In the photocopying or xerographic process, what is the intensity, wavelength, and normal exposure time of the light that is emitted from lamps of these office machines? How does this light differ from sunlight?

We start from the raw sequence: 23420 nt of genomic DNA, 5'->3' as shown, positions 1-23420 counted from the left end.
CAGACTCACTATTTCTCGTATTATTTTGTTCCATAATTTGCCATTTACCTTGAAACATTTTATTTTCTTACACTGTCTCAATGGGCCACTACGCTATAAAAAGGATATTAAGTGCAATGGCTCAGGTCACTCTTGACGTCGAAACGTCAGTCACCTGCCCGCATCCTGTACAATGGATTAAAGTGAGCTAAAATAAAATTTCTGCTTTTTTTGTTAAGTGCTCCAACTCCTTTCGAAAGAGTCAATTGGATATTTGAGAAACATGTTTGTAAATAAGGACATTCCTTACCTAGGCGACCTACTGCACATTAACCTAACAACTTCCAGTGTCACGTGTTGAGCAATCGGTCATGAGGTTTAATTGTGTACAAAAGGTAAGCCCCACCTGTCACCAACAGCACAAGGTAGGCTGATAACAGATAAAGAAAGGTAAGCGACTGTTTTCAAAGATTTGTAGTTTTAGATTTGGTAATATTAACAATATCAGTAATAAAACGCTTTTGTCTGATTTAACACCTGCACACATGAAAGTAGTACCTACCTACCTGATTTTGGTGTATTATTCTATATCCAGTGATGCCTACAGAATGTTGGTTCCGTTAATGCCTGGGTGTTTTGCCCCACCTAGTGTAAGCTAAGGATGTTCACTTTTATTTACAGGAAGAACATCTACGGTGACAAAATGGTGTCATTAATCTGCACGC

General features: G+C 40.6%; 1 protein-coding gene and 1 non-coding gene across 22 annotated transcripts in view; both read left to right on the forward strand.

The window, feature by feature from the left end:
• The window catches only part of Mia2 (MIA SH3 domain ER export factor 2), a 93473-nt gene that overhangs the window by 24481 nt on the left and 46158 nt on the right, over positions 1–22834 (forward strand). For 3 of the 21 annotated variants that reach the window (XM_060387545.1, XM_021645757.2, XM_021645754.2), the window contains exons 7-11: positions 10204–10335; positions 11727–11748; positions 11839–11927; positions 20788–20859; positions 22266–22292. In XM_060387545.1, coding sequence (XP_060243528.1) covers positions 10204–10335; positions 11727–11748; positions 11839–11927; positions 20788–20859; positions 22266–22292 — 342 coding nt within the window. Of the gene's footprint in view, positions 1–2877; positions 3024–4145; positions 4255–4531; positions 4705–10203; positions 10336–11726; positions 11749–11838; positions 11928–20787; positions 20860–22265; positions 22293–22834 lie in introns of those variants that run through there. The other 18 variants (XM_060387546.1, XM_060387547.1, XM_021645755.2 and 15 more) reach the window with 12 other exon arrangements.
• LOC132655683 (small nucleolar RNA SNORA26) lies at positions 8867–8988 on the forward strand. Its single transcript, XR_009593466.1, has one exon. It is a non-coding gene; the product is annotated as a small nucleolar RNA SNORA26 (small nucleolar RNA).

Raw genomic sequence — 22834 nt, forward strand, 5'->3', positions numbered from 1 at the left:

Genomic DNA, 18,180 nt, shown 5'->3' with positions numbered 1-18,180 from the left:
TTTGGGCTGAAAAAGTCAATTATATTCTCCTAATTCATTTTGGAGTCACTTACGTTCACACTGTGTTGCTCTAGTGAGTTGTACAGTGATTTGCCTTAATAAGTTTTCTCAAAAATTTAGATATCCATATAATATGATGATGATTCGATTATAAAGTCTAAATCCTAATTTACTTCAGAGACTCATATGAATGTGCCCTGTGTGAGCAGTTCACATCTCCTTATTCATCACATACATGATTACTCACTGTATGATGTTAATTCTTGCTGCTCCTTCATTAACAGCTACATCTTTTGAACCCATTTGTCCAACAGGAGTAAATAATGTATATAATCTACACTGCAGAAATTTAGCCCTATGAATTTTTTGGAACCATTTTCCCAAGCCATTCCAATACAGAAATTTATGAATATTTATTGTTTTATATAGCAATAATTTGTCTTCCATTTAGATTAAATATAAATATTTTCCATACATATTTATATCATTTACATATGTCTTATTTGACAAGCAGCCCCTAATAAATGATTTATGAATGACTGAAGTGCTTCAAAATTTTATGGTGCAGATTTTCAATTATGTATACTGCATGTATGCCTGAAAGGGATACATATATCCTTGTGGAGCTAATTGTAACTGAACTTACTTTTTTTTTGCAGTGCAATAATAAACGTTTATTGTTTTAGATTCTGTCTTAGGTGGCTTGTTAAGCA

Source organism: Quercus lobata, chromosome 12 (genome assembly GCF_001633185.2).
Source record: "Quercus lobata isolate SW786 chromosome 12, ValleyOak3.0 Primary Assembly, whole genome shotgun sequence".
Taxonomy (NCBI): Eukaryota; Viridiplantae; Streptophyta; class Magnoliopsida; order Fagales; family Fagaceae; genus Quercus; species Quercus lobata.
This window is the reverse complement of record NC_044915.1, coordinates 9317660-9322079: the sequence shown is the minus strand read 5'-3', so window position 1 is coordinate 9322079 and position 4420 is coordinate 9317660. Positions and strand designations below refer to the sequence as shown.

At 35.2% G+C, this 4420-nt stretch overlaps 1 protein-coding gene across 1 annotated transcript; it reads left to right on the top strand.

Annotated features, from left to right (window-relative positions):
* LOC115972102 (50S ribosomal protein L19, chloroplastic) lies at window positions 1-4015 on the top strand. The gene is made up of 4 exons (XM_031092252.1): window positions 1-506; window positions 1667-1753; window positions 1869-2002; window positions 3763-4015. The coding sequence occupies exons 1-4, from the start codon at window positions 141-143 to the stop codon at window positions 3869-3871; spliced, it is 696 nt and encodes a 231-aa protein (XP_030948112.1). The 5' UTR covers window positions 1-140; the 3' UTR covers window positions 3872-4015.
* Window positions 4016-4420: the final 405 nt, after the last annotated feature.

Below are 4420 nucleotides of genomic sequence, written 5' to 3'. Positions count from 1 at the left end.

The light sensing surface in a xerographic copier is a semiconductor or “photoconductor” film on a metal drum or belt. Light causes this film to convert from an insulator to a conductor of electricity, a change that is ultimately responsible for the formation of the copy image. However, the light particles (“photons”) must each carry a certain amount of energy in order to cause that conversion. Since the photons of blue light carry more energy than those of red light, blue light tends to be more effective in the xerographic process than red light. In fact, far red and infrared light have no effect at all on the photoconductor film. However, considerable effort has been made over the years to make the photoconductor films used in xerographic copying very sensitive to all wavelengths of visible light. As a result, it doesn’t take much light from even a normal lamp to produce a xerographic copy. Sophisticated copiers expose the original document to visible light from an incandescent lamp, a fluorescent lamp, or a xenon/krypton flashlamp and measure the light reflected by that document. They use this measurement to set the exposure time and/or the aperture of the lens that forms the image of the document on the photoconductor film. The light used in a copier doesn’t contain as much ultraviolet light as sunlight, but otherwise the differences aren’t very important to the xerographic process. As for the intensity and exposure times, you can see these for yourself when the machine operates. Just open the cover and watch the lamps or flashlamps in action.